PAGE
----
Ripley’s Believe It or Not Museum – London, UK

Very often, my husband and I find ourselves wondering what to do with our time off. Too much time stuck in the house is profitable for neither of us – I get grumpy and he gets antsy. Most of the time we debate the pros and cons of various destinations for about two hours before finally giving up for the day and deciding to marathon Bob’s Burgers, or we just end up doing the same old things – going to one of the various town centers around us and looking in the same shops and getting a coffee. While this isn’t bad, it gets boring after a while. We leave near one of the world’s leading destinations – it should be more exciting!

Our savior? Southwest Trains has had a promotion on for the past year – 2 for 1 entry on attractions if you travel by rail, which we do. This has been amazing – especially as both of us are penny pinchers. We’ve been able to visit Kew Gardens, the London Zoo, and the London Dungeons, all for the price of one entry. Other places one can visit are some of the royal palaces (Kensington, the Tower of London, and Hampton Court Palace), Madame Tussauds, Westminster Abbey, Thorpe Park, various walks and tours, and there are even some 2 for 1 restaurant offers!

Today we cracked open their promotional pamphlet and my eye was immediately drawn to Ripley’s. I loved the Ripley’s comics growing up – the Sunday comics were one of the highlights of my week, and Ripley’s was one I always had to read. My husband was receptive and we were off! Straight to Waterloo and then the 139 bus to Piccadilly Circus, and it’s right next to all of the large screens.

You’re immediately drawn in. A figure of Robert Wadlow, the world’s tallest man, greets you at the door. The lobby hosts an Optimus Prime made of junk, a Peel Car, and a Crystal Car (featuring over a million Swarovski crystals). To the left of the queuing area is a taxidermied cow with a mutation. You’re advised to take the elevator up to the fifth floor and begin there.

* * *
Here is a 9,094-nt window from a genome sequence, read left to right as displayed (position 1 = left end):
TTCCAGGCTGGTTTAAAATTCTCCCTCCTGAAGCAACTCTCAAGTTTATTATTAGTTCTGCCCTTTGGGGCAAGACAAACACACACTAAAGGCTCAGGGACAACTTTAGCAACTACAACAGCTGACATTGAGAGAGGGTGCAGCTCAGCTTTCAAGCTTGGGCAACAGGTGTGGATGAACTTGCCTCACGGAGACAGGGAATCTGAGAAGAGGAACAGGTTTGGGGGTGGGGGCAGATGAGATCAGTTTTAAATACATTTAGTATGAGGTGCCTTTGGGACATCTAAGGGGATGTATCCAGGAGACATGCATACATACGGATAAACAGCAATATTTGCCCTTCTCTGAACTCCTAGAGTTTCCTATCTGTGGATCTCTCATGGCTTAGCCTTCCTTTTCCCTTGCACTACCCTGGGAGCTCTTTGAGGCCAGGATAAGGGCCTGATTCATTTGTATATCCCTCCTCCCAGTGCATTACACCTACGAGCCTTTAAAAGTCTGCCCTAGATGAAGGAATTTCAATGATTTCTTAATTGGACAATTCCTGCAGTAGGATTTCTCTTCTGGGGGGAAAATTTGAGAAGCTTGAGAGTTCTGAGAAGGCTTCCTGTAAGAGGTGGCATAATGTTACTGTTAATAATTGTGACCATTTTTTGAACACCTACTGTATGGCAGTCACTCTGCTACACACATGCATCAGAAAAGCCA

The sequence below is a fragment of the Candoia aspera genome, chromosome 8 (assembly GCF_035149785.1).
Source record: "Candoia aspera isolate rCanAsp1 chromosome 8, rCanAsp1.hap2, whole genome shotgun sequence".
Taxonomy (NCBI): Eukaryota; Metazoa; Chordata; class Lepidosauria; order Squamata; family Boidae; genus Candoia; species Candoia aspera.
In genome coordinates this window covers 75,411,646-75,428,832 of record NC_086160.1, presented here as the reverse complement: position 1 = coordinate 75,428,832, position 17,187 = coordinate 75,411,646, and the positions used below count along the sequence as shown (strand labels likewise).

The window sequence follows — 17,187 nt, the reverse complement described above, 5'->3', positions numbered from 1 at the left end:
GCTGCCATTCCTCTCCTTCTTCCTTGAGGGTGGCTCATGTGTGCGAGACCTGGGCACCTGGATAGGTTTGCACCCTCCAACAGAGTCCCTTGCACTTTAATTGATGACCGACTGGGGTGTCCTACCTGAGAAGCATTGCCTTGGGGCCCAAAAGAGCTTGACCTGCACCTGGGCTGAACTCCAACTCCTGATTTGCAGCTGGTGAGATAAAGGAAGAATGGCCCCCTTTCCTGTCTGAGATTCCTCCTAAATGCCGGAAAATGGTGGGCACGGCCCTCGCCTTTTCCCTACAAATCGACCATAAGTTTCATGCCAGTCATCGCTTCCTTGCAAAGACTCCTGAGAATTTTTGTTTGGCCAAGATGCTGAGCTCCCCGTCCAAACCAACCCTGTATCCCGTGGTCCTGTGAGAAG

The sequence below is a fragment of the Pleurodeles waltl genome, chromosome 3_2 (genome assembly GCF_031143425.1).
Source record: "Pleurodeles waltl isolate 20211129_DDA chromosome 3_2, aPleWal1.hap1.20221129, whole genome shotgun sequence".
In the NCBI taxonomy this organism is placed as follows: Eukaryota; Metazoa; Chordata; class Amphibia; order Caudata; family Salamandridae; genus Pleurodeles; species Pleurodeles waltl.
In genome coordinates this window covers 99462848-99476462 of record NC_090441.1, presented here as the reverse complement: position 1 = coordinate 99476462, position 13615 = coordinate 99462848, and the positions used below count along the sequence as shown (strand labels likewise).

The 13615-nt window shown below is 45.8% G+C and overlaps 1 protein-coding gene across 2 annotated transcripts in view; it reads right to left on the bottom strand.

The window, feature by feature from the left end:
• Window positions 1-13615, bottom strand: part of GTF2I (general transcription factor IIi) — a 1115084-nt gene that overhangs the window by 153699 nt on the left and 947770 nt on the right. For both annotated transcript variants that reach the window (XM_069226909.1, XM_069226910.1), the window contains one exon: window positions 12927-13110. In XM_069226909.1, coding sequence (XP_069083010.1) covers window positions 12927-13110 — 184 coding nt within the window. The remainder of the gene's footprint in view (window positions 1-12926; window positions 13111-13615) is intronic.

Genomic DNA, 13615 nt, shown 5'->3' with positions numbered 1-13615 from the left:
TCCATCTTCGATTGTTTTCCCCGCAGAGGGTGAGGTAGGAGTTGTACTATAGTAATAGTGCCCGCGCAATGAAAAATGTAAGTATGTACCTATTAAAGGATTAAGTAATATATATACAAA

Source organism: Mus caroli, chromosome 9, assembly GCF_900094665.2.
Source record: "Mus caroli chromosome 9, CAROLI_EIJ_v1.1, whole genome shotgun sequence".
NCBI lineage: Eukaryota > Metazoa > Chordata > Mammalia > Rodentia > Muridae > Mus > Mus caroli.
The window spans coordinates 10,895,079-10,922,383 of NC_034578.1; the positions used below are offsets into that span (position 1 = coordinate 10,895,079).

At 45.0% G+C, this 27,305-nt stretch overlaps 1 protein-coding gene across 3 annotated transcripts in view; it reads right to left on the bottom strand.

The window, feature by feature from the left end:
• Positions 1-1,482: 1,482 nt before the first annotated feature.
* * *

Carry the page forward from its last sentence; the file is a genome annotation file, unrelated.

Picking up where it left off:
As you exit, you’re immediately greeted by a hodgepodge of collectables in an area called “Ripley’s Studio” – it contains a taste of what you will see throughout the next four floors. Animatronics, oddities, collectables from history, works of art. As you enter, there are examples of the Ripley cartoons accompanied by people’s actual letters of submission to Ripley explaining their “believe it or not”. You’re met by a “hologram” of Ripley, who explains his collection, and then you’re ushered into the Gallery, which hosts pieces such as Michelle Obama made of bottlecaps, a Gene Simmons made of dung, toast art, smoke art – anything you can think of! My personal favorite was the life of Christ etched into a human skeleton. A little bit macabre, but the etching looks similar to what you would see on a stained glass window.WP_20160114_12_23_45_Pro

The Ripley’s Studio area — a hodge podge of items

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An animatronic T-Rex and several taxidermied mutated animals

There are several areas – the Graffiti Wall, just at the end of the gallery, where you can make your own work of art. Then there’s the “Upper Crust” area where you can read about people who had various deformities and worked as side show entertainers. Scattered throughout are small things that you just wouldn’t see anywhere else – for example, hanging next to a bust of a man with a horn growing out of the back of his head was a seal for President Lincoln’s funeral. This is also the section where you’ll get your picture taken for a souvenir book you’ll be asked to purchase at the end of your tour.

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Part of the Upper Crust area — an upside down tea room with one of Henry VIII’s shoes and a Victorian hair wreath!